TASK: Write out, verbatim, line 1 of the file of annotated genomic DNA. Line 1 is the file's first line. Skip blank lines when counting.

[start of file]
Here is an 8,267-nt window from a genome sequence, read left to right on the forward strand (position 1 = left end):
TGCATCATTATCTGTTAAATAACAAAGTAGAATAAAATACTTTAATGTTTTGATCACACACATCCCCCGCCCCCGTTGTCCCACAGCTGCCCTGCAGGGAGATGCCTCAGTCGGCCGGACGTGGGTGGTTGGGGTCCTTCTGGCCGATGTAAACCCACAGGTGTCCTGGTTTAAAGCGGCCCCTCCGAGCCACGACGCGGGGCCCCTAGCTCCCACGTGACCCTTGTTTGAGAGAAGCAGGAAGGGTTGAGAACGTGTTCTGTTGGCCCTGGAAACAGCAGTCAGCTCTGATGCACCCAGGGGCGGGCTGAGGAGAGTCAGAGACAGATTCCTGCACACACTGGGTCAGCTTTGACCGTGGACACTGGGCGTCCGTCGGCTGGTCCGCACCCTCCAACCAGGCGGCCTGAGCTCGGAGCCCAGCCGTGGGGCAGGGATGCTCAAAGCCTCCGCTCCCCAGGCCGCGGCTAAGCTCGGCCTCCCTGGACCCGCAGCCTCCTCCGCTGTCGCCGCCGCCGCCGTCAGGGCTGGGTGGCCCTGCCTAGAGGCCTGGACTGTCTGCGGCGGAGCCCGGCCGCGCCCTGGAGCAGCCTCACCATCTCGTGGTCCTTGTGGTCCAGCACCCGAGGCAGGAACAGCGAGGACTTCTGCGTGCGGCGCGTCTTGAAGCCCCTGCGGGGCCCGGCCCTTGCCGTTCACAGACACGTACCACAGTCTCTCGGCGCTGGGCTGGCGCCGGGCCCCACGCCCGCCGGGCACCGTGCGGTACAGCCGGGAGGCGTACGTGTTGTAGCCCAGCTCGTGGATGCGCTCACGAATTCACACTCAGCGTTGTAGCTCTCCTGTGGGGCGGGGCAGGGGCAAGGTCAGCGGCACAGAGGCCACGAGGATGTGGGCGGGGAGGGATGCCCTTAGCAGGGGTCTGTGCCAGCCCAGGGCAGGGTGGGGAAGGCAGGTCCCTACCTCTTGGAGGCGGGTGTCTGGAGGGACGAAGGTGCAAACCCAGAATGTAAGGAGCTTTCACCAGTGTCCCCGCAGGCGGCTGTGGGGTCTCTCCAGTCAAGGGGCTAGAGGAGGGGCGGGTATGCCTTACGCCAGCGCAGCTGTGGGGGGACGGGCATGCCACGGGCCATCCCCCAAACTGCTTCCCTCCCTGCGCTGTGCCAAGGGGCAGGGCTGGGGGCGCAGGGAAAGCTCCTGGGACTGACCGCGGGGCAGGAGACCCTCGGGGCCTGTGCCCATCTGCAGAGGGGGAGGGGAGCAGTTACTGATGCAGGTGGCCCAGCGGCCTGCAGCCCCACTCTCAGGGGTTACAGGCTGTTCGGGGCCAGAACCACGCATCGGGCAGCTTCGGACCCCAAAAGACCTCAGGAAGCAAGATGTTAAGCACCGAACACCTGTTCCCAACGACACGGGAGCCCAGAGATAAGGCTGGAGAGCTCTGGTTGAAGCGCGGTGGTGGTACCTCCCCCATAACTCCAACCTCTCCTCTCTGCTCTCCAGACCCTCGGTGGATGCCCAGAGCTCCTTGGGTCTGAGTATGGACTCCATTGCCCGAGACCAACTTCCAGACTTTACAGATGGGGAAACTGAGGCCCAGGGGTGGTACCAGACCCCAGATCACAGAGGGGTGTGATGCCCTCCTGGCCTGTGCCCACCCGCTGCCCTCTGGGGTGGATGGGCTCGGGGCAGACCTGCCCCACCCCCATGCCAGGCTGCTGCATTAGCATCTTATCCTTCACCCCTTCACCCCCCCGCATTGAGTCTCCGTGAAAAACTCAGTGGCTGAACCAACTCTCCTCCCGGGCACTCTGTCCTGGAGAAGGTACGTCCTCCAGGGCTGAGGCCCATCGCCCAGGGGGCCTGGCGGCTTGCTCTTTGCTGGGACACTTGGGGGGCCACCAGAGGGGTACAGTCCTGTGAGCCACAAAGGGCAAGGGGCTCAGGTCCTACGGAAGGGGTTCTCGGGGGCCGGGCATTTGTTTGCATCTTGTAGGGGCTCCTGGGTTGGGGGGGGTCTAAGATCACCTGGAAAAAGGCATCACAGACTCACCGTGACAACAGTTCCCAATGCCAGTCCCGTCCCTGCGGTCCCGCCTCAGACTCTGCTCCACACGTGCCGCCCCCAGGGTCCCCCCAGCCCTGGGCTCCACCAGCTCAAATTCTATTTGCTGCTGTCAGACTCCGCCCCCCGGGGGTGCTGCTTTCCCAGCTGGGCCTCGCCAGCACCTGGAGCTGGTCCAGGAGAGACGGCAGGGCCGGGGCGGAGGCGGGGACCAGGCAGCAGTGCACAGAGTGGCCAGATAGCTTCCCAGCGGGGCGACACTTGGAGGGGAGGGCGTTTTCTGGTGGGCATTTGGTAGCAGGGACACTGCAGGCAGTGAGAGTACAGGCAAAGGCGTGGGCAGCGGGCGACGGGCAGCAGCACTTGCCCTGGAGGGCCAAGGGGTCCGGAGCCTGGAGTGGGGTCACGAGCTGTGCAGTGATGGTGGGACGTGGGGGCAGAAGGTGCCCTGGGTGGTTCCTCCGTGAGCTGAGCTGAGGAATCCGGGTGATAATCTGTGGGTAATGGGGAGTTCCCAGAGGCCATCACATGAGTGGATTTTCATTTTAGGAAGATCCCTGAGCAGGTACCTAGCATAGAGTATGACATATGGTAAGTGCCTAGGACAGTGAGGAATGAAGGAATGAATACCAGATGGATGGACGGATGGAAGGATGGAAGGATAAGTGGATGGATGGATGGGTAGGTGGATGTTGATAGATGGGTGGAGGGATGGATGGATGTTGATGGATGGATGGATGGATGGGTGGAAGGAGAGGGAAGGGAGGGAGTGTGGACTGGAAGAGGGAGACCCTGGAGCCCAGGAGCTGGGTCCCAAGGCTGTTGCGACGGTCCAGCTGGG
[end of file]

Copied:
Here is an 8,267-nt window from a genome sequence, read left to right on the forward strand (position 1 = left end):